As for US production, this is tied to increasing production from all the oil shales in the country, which will see spurts in growth similar to that seen in the Bakken and Eagle Ford.
I estimate that additional unrestricted production from shale/tight oil might reach 6.6 mbd by 2020, or an additional adjusted production of 4.1 mbd after considering risk factors (by comparison, U.S. shale/tight oil production was about 800,000 bd in December 2011). To these figures, I added an unrestricted additional production of 1 mbd from sources other than shale oil that I reduced by 40 percent considering risks, thus obtaining a 0.6 mbd in terms of additional adjusted production by 2020. In particular, I am more confident than others on the prospects of a faster-than-expected recovery of offshore drilling in the Gulf of Mexico after the Deepwater Horizon disaster in 2010.
As I noted in my review of the Citicorp report this optimism flies in the face of the views of the DMR in North Dakota – who ought to know, since they have the data. The report further seems a little confused on how horizontal wells work in these reservoirs. As Aramco has noted, one cannot keep drilling longer and longer holes and expect the well production to double with that increase in length. Because of the need to maintain differential pressures between the reservoir and the well, there are optimal lengths for any given formation. And as I have also noted, the report flies in the face of the data on field production from the deeper wells of the Gulf of Mexico.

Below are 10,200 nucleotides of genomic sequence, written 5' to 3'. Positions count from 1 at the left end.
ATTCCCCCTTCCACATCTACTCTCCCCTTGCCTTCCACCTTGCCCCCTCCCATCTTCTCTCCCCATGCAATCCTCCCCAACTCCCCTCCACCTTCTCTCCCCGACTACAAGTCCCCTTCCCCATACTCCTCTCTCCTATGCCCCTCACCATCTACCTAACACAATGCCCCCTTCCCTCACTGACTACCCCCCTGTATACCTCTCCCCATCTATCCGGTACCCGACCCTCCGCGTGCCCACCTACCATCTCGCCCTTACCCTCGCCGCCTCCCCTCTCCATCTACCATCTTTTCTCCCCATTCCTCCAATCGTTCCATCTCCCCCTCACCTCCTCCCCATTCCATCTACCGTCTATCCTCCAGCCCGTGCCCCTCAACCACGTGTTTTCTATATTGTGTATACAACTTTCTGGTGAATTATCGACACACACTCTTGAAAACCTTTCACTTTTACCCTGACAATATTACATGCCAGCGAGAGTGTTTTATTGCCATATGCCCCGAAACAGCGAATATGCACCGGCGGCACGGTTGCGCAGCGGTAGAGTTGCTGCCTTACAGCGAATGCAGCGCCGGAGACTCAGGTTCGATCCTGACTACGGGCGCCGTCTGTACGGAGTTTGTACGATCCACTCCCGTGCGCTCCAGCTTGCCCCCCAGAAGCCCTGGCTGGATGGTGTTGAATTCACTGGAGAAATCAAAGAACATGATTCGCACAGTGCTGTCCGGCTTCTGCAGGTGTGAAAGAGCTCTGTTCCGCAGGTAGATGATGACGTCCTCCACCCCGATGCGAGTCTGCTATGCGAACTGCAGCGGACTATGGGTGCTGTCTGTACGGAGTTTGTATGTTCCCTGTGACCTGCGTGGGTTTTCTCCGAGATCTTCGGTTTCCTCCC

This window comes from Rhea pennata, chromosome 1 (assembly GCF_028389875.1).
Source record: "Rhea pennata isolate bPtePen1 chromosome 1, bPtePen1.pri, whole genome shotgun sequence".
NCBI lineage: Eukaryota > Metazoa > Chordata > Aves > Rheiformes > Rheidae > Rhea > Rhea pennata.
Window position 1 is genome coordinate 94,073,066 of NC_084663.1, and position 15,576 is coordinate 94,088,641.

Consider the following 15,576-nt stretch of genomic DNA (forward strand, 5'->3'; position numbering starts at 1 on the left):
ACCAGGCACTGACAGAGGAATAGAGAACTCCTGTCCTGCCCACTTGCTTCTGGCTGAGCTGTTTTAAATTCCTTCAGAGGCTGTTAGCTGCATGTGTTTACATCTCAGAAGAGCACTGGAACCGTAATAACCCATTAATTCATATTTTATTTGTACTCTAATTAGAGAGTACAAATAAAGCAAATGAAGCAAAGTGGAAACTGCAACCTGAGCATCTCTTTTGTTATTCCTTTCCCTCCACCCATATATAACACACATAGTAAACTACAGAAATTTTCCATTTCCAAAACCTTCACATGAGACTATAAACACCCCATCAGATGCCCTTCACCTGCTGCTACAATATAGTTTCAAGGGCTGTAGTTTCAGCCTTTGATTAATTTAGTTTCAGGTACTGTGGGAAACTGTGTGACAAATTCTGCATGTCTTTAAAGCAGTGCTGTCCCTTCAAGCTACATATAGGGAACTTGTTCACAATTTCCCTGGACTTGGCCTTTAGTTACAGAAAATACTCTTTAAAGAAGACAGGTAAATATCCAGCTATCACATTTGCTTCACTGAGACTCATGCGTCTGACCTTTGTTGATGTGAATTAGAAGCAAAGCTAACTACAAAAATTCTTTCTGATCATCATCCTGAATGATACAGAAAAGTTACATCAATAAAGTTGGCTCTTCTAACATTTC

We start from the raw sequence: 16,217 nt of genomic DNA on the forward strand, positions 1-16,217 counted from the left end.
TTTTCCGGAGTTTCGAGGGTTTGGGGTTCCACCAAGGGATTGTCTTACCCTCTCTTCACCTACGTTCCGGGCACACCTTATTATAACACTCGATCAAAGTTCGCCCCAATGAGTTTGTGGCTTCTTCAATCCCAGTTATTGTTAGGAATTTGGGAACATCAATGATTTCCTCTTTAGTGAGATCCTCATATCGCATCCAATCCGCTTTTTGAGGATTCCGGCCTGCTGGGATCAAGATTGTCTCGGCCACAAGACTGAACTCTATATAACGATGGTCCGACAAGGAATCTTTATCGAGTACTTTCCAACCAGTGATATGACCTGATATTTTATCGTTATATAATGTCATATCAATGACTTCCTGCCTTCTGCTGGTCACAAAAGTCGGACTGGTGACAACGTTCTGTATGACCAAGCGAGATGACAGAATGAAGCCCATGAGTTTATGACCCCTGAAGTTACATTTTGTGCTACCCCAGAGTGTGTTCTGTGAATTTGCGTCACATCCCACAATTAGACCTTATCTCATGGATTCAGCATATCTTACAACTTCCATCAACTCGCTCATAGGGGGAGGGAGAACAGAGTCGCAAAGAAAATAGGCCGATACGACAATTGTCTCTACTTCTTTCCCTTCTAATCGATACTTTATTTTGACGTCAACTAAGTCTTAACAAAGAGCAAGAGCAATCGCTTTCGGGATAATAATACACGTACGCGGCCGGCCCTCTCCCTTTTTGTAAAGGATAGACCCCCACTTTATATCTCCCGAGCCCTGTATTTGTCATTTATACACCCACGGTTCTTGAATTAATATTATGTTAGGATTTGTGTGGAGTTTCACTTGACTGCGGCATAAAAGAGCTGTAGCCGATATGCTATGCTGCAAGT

It seems pertinent to close with the report’s list of assumptions on which the gain in oil production from the Bakken is based:
*A price of oil (WTI) equal to or greater than $ 70 per barrel through 2020
*A constant 200 drilling rigs per week;
*An estimated ultimate recovery rate of 10 percent per individual producing well (which in most cases has already been exceeded) and for the overall formation;
*An OOP calculated on the basis of less than half the mean figure of Price’s 1999 assessment (413 billion barrels of OOP, 100 billion of proven reserves, including Three Forks).
Consequently, I expect 300 billion barrels of OOP and 45 billion of proven oil reserves, including Three Forks;
*A combined average depletion rate for each producing well of 15 percent over the first five years, followed by a 7 percent depletion rate;
*A level of porosity and permeability of the Bakken/Three Forks formation derived from those experienced so far by oil companies engaged in the area.
Based on these assumptions, my simulation yields an additional unrestricted oil production from the Bakken and Three Forks plays of around 2.5 mbd by 2020, leading to a total unrestricted production of more than 3 mbd by 2020.
Enough, already! There are too many unrealistic assumptions to make this worth spending more time on. To illustrate but one of the critical points – this is the graph that I have shown in earlier posts of the decline rate of a typical well in the Bakken. You can clearly see that the decline rate is much steeper than 15% in the first five years.
Oh, on a related note, the Alaskan pipeline was running at an average of 571,462 bd in May.